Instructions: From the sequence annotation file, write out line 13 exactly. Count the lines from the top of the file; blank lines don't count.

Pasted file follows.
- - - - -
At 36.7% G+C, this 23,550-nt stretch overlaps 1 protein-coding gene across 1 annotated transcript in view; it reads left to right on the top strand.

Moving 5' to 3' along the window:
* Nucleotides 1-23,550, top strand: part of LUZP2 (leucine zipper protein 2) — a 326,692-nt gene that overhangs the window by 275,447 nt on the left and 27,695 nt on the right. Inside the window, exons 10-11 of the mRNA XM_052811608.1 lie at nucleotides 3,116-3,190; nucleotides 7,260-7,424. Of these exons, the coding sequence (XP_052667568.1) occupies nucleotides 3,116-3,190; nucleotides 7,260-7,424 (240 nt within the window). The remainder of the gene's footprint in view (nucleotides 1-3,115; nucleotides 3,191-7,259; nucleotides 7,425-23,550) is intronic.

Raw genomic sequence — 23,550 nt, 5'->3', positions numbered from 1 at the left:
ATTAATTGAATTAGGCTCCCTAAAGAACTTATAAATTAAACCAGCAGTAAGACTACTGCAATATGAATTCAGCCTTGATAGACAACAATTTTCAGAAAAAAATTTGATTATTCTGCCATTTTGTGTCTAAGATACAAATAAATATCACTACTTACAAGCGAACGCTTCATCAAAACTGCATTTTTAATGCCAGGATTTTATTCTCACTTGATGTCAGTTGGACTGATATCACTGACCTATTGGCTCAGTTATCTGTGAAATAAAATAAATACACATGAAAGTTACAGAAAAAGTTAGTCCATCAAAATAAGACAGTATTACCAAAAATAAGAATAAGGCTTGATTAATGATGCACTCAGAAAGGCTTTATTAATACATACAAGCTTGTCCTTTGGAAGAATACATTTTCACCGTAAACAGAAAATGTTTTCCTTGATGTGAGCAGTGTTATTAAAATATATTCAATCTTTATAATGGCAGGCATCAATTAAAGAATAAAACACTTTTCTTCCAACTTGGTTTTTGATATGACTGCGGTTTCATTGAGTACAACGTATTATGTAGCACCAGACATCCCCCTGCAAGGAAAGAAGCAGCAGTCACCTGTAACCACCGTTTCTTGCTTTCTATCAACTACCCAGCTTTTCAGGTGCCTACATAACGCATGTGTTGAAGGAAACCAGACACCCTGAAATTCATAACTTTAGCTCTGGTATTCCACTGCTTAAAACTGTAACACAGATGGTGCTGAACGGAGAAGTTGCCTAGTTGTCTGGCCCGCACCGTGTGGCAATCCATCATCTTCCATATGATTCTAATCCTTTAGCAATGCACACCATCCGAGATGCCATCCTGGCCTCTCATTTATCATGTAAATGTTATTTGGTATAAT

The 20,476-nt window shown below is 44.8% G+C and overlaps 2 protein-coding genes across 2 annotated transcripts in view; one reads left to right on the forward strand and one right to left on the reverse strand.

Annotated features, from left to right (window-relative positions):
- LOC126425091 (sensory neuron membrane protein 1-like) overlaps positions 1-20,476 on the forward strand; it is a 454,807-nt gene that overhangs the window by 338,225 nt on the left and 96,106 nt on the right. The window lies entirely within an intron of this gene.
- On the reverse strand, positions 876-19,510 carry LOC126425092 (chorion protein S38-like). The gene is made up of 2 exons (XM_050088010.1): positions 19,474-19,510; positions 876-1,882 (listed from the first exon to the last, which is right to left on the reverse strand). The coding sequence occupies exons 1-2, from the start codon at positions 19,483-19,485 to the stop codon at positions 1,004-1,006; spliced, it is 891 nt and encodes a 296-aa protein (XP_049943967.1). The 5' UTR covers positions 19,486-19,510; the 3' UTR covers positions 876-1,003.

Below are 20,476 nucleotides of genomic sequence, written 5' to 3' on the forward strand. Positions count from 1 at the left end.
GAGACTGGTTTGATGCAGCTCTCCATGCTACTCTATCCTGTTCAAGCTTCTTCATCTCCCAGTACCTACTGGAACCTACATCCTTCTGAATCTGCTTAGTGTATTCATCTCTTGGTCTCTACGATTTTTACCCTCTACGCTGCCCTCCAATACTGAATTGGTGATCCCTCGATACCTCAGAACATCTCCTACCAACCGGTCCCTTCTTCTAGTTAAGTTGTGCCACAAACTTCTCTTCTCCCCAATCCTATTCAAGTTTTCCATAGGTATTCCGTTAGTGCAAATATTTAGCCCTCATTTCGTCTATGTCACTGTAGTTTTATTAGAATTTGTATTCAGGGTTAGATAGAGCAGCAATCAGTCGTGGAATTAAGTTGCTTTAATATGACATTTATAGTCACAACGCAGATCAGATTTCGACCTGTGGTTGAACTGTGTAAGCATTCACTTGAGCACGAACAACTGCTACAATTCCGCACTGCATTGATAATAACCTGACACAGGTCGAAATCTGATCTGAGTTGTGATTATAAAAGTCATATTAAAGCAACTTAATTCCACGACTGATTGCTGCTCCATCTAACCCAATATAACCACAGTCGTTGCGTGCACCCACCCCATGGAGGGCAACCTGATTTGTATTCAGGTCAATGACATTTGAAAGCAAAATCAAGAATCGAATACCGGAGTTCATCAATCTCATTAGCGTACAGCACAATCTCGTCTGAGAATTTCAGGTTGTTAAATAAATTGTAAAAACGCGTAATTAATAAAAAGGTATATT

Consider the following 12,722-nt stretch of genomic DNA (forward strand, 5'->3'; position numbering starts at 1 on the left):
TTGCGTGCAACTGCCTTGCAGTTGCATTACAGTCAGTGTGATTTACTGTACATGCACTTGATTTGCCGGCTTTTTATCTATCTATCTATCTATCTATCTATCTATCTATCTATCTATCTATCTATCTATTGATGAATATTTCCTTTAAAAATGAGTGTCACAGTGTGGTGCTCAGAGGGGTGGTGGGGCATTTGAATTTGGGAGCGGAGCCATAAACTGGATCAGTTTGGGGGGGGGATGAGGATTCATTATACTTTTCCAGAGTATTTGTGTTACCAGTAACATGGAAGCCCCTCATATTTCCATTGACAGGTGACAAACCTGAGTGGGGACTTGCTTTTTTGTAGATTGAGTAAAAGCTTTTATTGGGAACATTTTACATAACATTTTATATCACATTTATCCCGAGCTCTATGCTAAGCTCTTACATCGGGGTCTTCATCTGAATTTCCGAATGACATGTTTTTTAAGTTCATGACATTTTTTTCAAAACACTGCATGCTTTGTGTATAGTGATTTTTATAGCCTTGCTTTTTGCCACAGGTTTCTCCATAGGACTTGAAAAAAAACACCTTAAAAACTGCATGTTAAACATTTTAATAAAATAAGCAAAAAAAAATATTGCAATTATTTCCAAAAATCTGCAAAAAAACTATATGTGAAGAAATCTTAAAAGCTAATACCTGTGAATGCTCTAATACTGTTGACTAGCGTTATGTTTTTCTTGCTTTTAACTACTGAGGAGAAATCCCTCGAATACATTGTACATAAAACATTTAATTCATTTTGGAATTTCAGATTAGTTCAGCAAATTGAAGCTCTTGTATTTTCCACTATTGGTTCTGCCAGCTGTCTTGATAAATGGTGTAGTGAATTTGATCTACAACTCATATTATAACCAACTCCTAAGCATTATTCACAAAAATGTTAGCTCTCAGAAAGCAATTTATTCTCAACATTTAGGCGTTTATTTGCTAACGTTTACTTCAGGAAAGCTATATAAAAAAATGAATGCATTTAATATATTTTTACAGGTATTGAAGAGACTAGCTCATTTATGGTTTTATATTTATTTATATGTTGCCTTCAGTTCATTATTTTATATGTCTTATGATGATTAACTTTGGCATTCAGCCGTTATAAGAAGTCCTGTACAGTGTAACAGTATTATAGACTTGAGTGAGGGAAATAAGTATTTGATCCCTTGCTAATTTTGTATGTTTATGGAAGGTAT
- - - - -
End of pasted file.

TTGCGTGCAACTGCCTTGCAGTTGCATTACAGTCAGTGTGATTTACTGTACATGCACTTGATTTGCCGGCTTTTTATCTATCTATCTATCTATCTATCTATCTATCTATCTATCTATCTATCTATCTATTGATGAATATTTCCTTTAAAAATGAGTGTCACAGTGTGGTGCTCAGAGGGGTGGTGGGGCATTTGAATTTGGGAGCGGAGCCATAAACTGGATCAGTTTGGGGGGGGGATGAGGATTCATTATACTTTTCCAGAGTATTTGTGTTACCAGTAACATGGAAGCCCCTCATATTTCCATTGACAGGTGACAAACCTGAGTGGGGACTTGCTTTTTTGTAGATTGAGTAAAAGCTTTTATTGGGAACATTTTACATAACATTTTATATCACATTTATCCCGAGCTCTATGCTAAGCTCTTACATCGGGGTCTTCATCTGAATTTCCGAATGACATGTTTTTTAAGTTCATGACATTTTTTTCAAAACACTGCATGCTTTGTGTATAGTGATTTTTATAGCCTTGCTTTTTGCCACAGGTTTCTCCATAGGACTTGAAAAAAAACACCTTAAAAACTGCATGTTAAACATTTTAATAAAATAAGCAAAAAAAAATATTGCAATTATTTCCAAAAATCTGCAAAAAAACTATATGTGAAGAAATCTTAAAAGCTAATACCTGTGAATGCTCTAATACTGTTGACTAGCGTTATGTTTTTCTTGCTTTTAACTACTGAGGAGAAATCCCTCGAATACATTGTACATAAAACATTTAATTCATTTTGGAATTTCAGATTAGTTCAGCAAATTGAAGCTCTTGTATTTTCCACTATTGGTTCTGCCAGCTGTCTTGATAAATGGTGTAGTGAATTTGATCTACAACTCATATTATAACCAACTCCTAAGCATTATTCACAAAAATGTTAGCTCTCAGAAAGCAATTTATTCTCAACATTTAGGCGTTTATTTGCTAACGTTTACTTCAGGAAAGCTATATAAAAAAATGAATGCATTTAATATATTTTTACAGGTATTGAAGAGACTAGCTCATTTATGGTTTTATATTTATTTATATGTTGCCTTCAGTTCATTATTTTATATGTCTTATGATGATTAACTTTGGCATTCAGCCGTTATAAGAAGTCCTGTACAGTGTAACAGTATTATAGACTTGAGTGAGGGAAATAAGTATTTGATCCCTTGCTAATTTTGTATGTTTATGGAAGGTAT